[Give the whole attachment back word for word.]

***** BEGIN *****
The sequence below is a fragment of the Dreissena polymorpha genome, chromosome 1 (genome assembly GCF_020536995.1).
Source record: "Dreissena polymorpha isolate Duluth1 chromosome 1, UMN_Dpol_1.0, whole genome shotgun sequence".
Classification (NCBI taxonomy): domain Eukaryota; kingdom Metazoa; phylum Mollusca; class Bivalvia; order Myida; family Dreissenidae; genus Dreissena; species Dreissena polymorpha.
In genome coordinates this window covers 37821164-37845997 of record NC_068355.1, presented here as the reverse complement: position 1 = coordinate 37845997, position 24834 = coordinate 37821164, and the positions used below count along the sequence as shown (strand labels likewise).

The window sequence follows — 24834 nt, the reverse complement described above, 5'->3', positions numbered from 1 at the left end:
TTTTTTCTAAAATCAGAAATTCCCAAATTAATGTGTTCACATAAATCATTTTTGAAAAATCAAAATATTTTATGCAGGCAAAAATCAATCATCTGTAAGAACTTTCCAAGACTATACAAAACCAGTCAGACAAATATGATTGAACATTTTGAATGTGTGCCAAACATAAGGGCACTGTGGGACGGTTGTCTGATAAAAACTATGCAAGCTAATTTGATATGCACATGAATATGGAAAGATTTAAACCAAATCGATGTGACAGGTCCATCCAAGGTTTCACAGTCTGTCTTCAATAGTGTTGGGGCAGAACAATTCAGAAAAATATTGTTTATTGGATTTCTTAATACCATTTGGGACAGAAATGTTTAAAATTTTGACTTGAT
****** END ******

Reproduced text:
The sequence below is a fragment of the Dreissena polymorpha genome, chromosome 1 (genome assembly GCF_020536995.1).
Source record: "Dreissena polymorpha isolate Duluth1 chromosome 1, UMN_Dpol_1.0, whole genome shotgun sequence".
Classification (NCBI taxonomy): domain Eukaryota; kingdom Metazoa; phylum Mollusca; class Bivalvia; order Myida; family Dreissenidae; genus Dreissena; species Dreissena polymorpha.
In genome coordinates this window covers 37821164-37845997 of record NC_068355.1, presented here as the reverse complement: position 1 = coordinate 37845997, position 24834 = coordinate 37821164, and the positions used below count along the sequence as shown (strand labels likewise).

The window sequence follows — 24834 nt, the reverse complement described above, 5'->3', positions numbered from 1 at the left end:
TTTTTTCTAAAATCAGAAATTCCCAAATTAATGTGTTCACATAAATCATTTTTGAAAAATCAAAATATTTTATGCAGGCAAAAATCAATCATCTGTAAGAACTTTCCAAGACTATACAAAACCAGTCAGACAAATATGATTGAACATTTTGAATGTGTGCCAAACATAAGGGCACTGTGGGACGGTTGTCTGATAAAAACTATGCAAGCTAATTTGATATGCACATGAATATGGAAAGATTTAAACCAAATCGATGTGACAGGTCCATCCAAGGTTTCACAGTCTGTCTTCAATAGTGTTGGGGCAGAACAATTCAGAAAAATATTGTTTATTGGATTTCTTAATACCATTTGGGACAGAAATGTTTAAAATTTTGACTTGAT